At one time getting child support paid involved a game of chase through the courts with an uncertain payoff, often costing more in legal fees than the ultimate result obtained. While Champ seems to be satisfied with the prey he has caught in the photo above, that was not true for the vast majority of parents who had to use the courts to chase what they needed to meet their children’s basic needs.

Since 1997 in Canada the Federal Child Support Guidelines provide certainty of child support payable for most people whose income is reported on T4s. The mandatory support tables set out amounts based on income, province of residence, and number of children.

In 2006 the Supreme Court of Canada said that receiving such child support is the right of the child, and parents may not bargain it away. Support obligations arise upon the birth of the child. At one time, parents raising children had to chase the non-residential parents through the courts to obtain income information and often then again to get an order for child support. Enforcing those Orders and actually obtaining the money was another lengthy process, often requiring the help of the government collection agency, Maintenance Enforcement. It was difficult to obtain orders with retroactive effect, so non-residential parents dragging out court proceedings could stave off having to support their children, in some cases for years. But even after the Guidelines came into law in 1997, the issue of retroactive support continued to be legally unclear.

That ended with the decisions of the Supreme Court of Canada in 2006 in the precedent setting cases of D.B.S. v S.R.G.; T.A.R. v. L.J.W.; Daryl Ross Henry v.Celeste Rosanne Henry and Kenneth Hiemstra v. Geraldine Hiemstra, (all released on the same day and generally referred to as the D.B.S. decision).D.B.S. made the law very clear.

When a person knows they have income, and knows that they have a child/ren who do not live with them, they are required to be the payor of support. Payors are obliged by the law to pay support to the parent with whom the child or children reside. The amounts are based on the tables in the Federal Child Support Guidelines. When the child is living with them they are the payee, or recipient. Recipients have a legal obligation to ask for the proper support to be paid for the children. Each parent is obliged by the law to exchange the annual income information listed in section 21 of the Guidelines. Retroactive awards can be ordered by the courts, usually not for more than three years back, but if the courts find that there is blameworthy conduct by a parent who has obviously tried to avoid support obligations, (eg. by failing to provide income information) then a retroactive award can be made for much earlier than three years.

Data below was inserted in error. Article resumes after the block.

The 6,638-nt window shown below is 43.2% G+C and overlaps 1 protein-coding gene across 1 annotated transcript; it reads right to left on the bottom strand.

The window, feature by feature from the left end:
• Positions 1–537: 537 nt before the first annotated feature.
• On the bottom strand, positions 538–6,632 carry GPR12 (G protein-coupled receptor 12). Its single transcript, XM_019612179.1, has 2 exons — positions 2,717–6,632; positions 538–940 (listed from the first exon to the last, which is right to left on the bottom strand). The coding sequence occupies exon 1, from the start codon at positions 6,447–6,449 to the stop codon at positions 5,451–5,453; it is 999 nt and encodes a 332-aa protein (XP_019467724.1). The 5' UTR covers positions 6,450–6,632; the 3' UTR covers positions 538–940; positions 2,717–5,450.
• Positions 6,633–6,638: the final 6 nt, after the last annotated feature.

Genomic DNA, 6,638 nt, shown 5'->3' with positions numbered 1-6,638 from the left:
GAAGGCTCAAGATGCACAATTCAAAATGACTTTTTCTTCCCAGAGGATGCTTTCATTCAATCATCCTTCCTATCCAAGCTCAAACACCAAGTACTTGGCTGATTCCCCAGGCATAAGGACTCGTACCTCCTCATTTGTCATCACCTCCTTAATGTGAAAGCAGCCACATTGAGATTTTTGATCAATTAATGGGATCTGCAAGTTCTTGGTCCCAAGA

For most salaried employees, their starting point to calculate their “Guideline” income is Line 150 on their CRA T1 General. This is provided for by section 16 of the Guidelines, but that section also says that the Line 150 income is to be “adjusted in accordance with Schedule III”.

Sections 17 to 20 of the Federal Child Support Guidelines set out the manner in which a court may assess an “Imputed” income against a person if the court believes that the Line 150 starting point is not the fairest way to determine Guideline income. Schedule III provides a list of add-backs or adjustments to income in specified circumstances where income is derived from corporations, partnerships or sole proprieterships controlled by the payor, or by people who are not arms length to the payor.

In those situations the Line 150 numbers are not necessarily the numbers a court would find reasonable or fair.

This is the point in the enquiry “what is my Guideline income?” at which legal advice is essential. Since setting a Guideline income is so dependent upon the facts of an individual case, the interplay of the Guidelines and prior decisions of the courts, and since expert valuation advice from accountants must often be obtained, moving forward blindly without legal guidance can and will hurt both the payor and the payee. While Section 15(2) of the Guidelines provides that a payor and a payee can agree on a Guideline income after exchanging Section 21 financial information, the court retains the power to find such agreements to be reasonable, and therefore enforceable by the court, or to find them unreasonable and to refuse to ratify them.

This is the time for legal advice. Being penny wise and pound foolish is not a good idea.